Though Cusco is the jumping off point for visiting Machu Picchu, the Sacred Valley and numerous other Incan sites in the area, the city itself can be a destination all its own. The city has numerous museums and galleries, showcasing everything from indigenous to modern art.
While visiting Cusco, tourists can purchase a Boleto Turistico, or a tourist ticket that will give them access to archaeological sites, museums and monuments in Cusco and around the city, well into the Sacred Vallay (towns of Chinchero and the sites of Pisac, Ollantaytambo, Tipón, and Pikillacta).
One of the most important cities in southern Peru is Arequipa, a coastal city surrounded by three volcanos. The city is part of the “Southern Peru Tourist Corridor,” together with Nazca, Puno and Cusco. While there are no Inca archeological sites in Arequipa, the city still manages to showcase the unique juxtaposition of indigenous and Spanish cultures. Found more than 450 years ago, UNESCO has added the city as a Human Heritage site.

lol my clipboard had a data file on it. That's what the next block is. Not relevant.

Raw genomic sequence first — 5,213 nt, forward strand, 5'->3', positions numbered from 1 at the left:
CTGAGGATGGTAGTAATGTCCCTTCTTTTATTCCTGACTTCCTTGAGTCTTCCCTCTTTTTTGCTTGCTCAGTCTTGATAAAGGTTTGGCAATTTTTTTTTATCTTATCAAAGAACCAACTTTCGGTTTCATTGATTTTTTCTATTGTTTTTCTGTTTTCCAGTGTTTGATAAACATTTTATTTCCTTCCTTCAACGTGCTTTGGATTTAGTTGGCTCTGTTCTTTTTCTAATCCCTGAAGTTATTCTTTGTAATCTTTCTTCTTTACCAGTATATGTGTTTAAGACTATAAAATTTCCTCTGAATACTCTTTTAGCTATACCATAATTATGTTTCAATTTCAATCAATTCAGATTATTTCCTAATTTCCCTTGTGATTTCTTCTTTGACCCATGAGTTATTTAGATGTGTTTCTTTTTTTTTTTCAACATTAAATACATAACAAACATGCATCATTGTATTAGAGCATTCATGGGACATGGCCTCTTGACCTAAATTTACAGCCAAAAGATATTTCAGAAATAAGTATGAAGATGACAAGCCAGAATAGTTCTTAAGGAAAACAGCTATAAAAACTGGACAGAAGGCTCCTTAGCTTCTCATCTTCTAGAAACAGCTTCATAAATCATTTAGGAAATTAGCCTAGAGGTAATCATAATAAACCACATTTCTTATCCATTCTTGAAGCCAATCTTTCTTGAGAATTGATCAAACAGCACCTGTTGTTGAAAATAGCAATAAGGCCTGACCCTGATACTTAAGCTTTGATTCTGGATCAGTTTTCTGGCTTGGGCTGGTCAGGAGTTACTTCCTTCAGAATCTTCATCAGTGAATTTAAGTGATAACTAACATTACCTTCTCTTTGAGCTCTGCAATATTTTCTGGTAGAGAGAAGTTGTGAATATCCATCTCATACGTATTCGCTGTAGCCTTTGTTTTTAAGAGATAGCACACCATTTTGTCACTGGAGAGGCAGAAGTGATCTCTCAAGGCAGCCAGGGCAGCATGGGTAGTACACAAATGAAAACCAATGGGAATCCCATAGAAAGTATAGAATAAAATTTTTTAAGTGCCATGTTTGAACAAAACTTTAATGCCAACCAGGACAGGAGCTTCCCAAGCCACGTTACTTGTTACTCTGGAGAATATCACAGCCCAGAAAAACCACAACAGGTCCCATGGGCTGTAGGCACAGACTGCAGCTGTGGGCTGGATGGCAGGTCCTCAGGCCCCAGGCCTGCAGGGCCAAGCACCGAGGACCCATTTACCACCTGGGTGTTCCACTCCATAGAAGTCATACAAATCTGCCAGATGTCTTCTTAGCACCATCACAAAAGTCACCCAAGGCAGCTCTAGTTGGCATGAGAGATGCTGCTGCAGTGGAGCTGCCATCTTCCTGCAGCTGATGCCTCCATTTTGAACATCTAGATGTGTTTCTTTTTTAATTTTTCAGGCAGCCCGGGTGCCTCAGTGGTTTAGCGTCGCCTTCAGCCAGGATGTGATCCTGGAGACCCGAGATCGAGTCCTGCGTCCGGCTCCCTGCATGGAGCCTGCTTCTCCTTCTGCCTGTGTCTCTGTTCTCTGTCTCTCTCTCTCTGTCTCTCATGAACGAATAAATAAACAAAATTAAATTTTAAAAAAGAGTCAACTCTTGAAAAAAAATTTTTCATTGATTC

While in town be sure to stroll the Plaza de Armas, the main square of Arequipa, fringed with buildings made of white, volcanic stone called sillar. It is due to this color that Arequipa is often called “the White City”. Three blocks from the square sits the San Camilo Market, which is one of the oldest in the country. Perhaps the most visited building in Arequipa is the Convento de Santa Catalina, which is often described as a city within a city. This historic building is a true step back in time.